The purpose of this research was to control crossflow-induced boundary-layer transition on a cone at angle of attack in hypersonic quiet flow. A 7° half-angle cone model with interchangeable nosetips was designed and fabricated from stainless steel, polyether ether ketone (PEEK), and Macor. Transition was characterized using in- frared thermography and Kulite pressure transducers in the Boeing/AFOSR Mach-6 Quiet Tunnel at Purdue University. A plasma-based active flow-control system was used to control the transition location of the stationary crossflow waves, which manifested themselves as hot streaks on the cone. The transition location was accelerated by critical forcing (where the actuator wavenumber equals the wavenumber of naturally largest amplitude waves) and delayed by subcritical forcing (where the actuator wavenumber is larger than the natural waves). The disturbance wavenumber input of the plasma actuators was observed downstream on the model for many of the plasma-on runs, demonstrating that the plasma actuators introduced discrete forcing into the flow. The precise locations of the hot streaks varied for different nosetips, presumably due to differences in their microscale roughness.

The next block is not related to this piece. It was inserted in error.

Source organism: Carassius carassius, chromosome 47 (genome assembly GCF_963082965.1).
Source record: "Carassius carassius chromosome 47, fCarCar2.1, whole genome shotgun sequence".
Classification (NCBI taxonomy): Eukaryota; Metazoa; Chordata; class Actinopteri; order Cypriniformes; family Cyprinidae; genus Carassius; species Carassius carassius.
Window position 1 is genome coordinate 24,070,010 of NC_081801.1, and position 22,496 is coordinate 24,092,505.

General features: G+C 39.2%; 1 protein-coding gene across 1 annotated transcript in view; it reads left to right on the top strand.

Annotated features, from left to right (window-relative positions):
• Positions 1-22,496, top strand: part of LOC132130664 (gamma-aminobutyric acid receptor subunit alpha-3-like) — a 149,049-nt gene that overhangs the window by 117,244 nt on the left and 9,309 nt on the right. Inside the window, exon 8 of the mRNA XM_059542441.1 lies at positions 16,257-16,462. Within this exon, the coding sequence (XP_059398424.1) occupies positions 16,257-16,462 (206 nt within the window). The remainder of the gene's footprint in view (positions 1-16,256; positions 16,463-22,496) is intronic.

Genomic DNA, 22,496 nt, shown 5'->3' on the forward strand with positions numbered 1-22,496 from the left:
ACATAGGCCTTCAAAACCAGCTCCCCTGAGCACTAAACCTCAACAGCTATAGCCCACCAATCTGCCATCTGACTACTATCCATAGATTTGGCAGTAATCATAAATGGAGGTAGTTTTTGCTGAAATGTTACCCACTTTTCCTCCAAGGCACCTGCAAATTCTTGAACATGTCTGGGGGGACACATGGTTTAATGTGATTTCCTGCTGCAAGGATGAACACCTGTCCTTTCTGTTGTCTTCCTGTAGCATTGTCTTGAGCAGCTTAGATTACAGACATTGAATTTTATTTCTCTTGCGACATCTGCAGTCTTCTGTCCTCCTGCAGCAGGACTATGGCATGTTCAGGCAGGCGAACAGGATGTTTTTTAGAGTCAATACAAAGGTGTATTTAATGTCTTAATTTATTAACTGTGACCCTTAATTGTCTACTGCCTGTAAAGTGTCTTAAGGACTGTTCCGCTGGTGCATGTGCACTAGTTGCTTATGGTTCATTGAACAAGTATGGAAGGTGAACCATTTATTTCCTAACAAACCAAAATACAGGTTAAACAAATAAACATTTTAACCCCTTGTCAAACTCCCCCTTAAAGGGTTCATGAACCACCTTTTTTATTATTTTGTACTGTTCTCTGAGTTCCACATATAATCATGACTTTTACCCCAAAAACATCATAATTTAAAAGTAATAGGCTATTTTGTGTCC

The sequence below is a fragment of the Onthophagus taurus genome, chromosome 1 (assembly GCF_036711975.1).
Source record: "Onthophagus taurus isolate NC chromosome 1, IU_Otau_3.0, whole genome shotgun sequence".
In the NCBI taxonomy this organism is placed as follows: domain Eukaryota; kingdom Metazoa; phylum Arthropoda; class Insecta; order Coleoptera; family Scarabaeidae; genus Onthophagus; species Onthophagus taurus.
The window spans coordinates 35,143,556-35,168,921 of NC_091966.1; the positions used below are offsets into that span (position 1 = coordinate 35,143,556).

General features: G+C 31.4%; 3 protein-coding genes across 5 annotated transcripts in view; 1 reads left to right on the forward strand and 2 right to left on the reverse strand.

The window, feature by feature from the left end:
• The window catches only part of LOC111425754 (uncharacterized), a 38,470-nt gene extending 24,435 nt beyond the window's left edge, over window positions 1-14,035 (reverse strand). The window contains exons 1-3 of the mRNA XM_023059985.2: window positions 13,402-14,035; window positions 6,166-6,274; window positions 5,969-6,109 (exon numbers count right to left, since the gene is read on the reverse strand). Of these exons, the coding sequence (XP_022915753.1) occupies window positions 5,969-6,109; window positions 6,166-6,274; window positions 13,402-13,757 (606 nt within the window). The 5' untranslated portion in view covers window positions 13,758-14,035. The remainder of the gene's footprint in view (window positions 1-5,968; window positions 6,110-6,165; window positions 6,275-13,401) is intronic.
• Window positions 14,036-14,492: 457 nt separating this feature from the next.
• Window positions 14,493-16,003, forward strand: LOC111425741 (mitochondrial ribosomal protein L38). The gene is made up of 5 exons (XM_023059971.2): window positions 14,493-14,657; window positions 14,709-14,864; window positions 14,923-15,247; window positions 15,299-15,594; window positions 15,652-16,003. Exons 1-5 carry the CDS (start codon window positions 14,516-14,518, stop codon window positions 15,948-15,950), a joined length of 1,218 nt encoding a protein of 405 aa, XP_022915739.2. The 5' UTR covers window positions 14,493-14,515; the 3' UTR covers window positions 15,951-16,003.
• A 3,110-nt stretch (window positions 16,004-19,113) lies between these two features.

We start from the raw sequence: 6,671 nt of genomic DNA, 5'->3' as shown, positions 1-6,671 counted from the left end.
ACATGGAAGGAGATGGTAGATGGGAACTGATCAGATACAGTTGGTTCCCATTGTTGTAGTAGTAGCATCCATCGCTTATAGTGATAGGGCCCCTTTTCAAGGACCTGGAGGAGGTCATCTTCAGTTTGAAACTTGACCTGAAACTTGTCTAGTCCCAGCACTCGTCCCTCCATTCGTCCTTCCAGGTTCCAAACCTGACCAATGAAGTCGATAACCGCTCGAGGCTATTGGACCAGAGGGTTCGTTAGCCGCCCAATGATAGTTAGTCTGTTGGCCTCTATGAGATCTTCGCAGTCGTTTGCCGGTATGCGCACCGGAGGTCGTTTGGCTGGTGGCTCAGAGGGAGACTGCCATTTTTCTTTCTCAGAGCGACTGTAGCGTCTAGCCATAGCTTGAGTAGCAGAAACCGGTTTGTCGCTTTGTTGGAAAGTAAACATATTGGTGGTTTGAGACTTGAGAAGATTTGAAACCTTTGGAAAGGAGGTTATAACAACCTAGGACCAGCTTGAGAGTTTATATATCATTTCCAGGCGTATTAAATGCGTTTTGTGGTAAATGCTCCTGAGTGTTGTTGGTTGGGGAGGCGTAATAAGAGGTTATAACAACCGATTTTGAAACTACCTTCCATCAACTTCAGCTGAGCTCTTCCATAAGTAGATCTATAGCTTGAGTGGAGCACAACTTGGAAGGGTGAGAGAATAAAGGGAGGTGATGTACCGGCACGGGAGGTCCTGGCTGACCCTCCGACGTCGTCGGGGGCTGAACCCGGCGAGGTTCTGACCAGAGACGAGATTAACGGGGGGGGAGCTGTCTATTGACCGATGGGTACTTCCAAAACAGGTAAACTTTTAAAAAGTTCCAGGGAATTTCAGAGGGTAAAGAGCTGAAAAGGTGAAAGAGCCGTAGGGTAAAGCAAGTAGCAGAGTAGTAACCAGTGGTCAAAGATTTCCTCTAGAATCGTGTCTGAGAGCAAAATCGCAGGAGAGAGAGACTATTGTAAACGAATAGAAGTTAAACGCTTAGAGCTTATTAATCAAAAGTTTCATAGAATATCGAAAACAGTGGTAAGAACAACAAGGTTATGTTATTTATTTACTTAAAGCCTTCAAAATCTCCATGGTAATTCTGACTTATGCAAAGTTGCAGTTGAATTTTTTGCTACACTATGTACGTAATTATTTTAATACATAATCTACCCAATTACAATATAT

The experimental data were used to inform an improved stability analysis. Stationary crossflow vortex N-factors were calculated over the surface of a yawed circular cone using computationally predicted and experimentally observed wavenumber distributions. A wavelet analysis was conducted on the experimental surface heat-flux data to construct a spatial mapping of the local largest amplitude wavenumbers of the stationary crossflow waves, which were between 40 and 80 per circumference. Significant spatial variation was observed. The results from the wavelet analysis informed the stability analysis. The computed integration marching directions demonstrated good agreement with the experimentally observed paths. N-factors were calculated by integrating the local amplification rate corresponding to the most amplified experimental wavenumbers. The calculations were repeated based on non-dimensional computationally varying wavenumber ratios, which were dimensionalized by the experimental data. The computed N-factors showed good agreement between the two techniques. N-factors were also computed using the computationally predicted most unstable wavenumbers. The results showed decreased agreement with the other two cases, suggesting that this assumption does not properly model the crossflow transition process.